It's 20 personnel for the Ravens. Three wide receivers put the Cowboys in nickel, which, as math teaches us, leaves six "bigs" with four defensive linemen and two linebackers to deal with a potential run. That means if the fullback can get his own guy, you have six on six in the box and likely will need someone to win, or a defensive back will have to make the tackle.
Cedric Thornton -- No. 92 -- gets double-teamed by the center/guard and that provides the cutback lane. Anthony Hitchens, who has really struggled against the run (which may not really be his fault because he clearly is their best option, or they would have found another one by now -- get well soon, Jaylon Smith), is the free man here and he again over-pursues and appears to take himself out of the play. He has to mirror the running back and be there for a cutback, but that is not something he has proven to do very well.
Next play -- 11 personnel. Same numbers situation. This time, DeMarcus Lawrence is unblocked, but the Ravens use a fake end-around to hold him in place, which allows the running back to get through. Once he does, look at their awesome guard, Marshal Yanda (No. 73), wall off big Terrell McClain after the center chips him over and then goes and gets Hitchens, too. This is very well blocked. It also doesn't help that Anthony Brown is unaware of what is happening and the safeties are really deep because of the three receivers. Running out of 11 personnel is a very good tool in today's NFL. There is so much more space.
Next play, and you can see the Cowboys are now confused. Here is another well-blocked inside run with a pulling guard and a lead fullback. The running back sets the delay with his feet and allows his guys to get the timing right inside, and once J.J. Wilcox gets his angles wrong, the play is in the end zone.
The Ravens look like a really good running team in this sequence and shredded the Cowboys' defensive front. The Cowboys made some adjustments after this, but the biggest one seems to be that the Ravens got away from this altogether.
Now, here are a few of the key plays in the second half to get off the field. You must make third-down stops to cover all sorts of smaller issues.
This is the very nice breakup by Anthony Brown on a comeback route to Mike Wallace. The questions here are to look at the pass rush (or lack thereof) and ask question, "How big of a hole would Joe Flacco need to just run for it?" That all said, Brown made a real nice play here on third down and this is what he needs to do to avoid being targeted more.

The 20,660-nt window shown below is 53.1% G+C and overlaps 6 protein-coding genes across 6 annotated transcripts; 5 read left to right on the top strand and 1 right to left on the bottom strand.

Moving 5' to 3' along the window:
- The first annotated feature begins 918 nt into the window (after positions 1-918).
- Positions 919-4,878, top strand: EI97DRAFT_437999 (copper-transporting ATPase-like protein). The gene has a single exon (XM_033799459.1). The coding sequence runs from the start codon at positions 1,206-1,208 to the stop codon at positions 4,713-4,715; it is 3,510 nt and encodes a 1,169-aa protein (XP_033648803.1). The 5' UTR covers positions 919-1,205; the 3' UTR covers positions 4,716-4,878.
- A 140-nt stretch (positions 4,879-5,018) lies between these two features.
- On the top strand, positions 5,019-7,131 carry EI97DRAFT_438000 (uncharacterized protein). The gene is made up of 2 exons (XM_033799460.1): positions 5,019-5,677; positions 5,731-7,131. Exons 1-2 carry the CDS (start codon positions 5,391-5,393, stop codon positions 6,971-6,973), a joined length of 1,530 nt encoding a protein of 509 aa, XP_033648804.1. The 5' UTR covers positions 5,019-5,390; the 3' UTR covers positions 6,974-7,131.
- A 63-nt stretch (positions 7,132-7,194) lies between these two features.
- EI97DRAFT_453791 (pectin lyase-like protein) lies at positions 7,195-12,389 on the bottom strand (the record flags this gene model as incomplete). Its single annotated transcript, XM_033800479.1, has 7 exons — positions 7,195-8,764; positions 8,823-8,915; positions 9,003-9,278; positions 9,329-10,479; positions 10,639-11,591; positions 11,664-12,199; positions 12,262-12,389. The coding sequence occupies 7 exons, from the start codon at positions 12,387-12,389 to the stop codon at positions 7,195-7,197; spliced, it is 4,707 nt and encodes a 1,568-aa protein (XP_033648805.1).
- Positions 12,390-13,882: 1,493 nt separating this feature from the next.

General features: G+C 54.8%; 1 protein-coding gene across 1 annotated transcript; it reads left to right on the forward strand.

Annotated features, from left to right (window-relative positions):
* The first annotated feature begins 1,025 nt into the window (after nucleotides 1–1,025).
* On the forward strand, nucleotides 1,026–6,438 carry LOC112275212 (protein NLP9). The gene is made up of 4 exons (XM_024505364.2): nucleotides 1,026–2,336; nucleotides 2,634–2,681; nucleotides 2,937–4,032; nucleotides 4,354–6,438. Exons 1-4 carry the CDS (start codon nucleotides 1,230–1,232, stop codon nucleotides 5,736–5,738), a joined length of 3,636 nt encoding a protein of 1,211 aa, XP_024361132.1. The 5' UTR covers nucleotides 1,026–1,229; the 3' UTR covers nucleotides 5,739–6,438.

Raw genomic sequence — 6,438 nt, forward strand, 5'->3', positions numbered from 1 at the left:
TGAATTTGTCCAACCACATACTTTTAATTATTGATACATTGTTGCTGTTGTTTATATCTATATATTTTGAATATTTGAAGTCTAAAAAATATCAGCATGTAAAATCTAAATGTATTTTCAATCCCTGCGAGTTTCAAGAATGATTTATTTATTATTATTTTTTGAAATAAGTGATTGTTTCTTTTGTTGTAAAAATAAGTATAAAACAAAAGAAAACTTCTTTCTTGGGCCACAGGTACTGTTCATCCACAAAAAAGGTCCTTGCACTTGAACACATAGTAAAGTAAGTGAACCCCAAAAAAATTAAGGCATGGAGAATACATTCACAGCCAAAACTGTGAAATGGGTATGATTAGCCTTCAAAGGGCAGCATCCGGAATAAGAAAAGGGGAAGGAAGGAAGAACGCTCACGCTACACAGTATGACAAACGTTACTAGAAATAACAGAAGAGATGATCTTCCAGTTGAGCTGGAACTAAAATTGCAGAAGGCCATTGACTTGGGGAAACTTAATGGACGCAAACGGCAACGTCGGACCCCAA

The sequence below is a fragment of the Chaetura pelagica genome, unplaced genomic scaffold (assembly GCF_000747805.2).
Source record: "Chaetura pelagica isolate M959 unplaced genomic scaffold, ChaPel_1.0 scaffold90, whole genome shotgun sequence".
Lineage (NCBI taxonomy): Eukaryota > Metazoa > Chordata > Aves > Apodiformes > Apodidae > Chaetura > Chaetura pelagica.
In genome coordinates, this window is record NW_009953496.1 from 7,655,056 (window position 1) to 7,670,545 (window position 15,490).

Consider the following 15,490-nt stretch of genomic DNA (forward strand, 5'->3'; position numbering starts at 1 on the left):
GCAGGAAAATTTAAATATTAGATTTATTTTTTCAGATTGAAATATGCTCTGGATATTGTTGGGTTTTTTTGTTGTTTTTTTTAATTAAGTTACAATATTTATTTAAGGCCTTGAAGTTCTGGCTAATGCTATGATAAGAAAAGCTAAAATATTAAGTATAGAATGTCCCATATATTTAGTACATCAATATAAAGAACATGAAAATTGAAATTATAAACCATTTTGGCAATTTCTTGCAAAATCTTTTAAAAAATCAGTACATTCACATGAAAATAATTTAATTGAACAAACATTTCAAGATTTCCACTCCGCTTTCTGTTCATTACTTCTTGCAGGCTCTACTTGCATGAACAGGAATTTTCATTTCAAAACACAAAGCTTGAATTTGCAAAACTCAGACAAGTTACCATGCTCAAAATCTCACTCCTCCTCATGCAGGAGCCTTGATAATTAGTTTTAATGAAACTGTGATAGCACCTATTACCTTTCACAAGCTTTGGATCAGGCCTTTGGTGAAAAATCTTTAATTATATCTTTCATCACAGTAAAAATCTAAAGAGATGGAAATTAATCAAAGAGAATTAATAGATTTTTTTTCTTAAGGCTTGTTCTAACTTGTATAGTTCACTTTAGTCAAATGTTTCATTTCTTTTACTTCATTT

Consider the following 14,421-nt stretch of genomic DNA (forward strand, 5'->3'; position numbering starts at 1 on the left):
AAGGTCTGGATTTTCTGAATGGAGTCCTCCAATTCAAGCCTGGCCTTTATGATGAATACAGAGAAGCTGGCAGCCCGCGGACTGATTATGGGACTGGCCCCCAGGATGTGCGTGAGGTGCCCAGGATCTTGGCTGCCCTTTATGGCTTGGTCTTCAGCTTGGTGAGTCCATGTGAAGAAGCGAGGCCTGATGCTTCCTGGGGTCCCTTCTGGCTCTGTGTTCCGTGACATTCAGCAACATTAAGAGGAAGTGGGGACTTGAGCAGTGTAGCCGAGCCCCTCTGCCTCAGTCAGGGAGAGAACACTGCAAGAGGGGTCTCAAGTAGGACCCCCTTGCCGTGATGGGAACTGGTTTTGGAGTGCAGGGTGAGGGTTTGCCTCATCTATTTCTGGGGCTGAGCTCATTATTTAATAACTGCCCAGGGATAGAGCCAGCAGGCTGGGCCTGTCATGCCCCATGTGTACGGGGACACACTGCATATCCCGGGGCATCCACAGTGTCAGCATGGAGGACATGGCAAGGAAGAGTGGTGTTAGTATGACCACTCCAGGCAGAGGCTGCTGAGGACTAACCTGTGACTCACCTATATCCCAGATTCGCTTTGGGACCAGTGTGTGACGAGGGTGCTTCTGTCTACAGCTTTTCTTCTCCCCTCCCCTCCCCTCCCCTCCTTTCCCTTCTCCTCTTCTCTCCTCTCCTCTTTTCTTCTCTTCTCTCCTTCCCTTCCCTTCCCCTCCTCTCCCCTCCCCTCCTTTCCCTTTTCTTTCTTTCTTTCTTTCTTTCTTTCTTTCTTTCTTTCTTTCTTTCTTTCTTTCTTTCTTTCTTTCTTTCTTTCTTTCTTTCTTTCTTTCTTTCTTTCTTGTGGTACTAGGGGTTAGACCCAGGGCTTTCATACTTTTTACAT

And then, later in the third, the Cowboys got off the field again when Wilcox, in a Cover-2 shell, wrecks a crossing pattern to Wallace and doesn't get this angle wrong. Direct hit.
Wilcox is certainly a controversial figure in Cowboys' fandom, but nobody hits harder. He seems to be a box safety asked to try to play in space, but you have to love the aggression.
WEEK 11 - SPLASH PLAYS - RAVENS
And look who had a big day again -- David Irving! It's a pretty nice trick for the guy who is tied for 17th in defensive snaps to be at the top of your splash-play chart after 10 games, right? Well, behold:
SEASON TOTALS - SPLASH PLAYS
I have said it before and I will say it again: I have no idea why David Irving doesn't play more. He has 203 snaps this season. That is 426 fewer than Sean Lee. I am not saying he should be up that high, but guys, let's split the difference!
SUMMARY AND CONCLUSIONS
The summary is this: They have taken a step back defensively since losing two key components. Both may return, so that is good news. Otherwise, know that Kirk Cousins just destroyed Green Bay's silly secondary and will have deep plans for Dallas, too. In Week 2, he definitely was able to accomplish some things over the top.
The Cowboys likely don't have a good defense this year. Next year, with Jaylon Smith and another few guys in the draft, they can start handling their own business better. This season, the plan is to continue scrapping their tails off. Make a few plays (turnovers or third-down stops) and let the offense do the rest.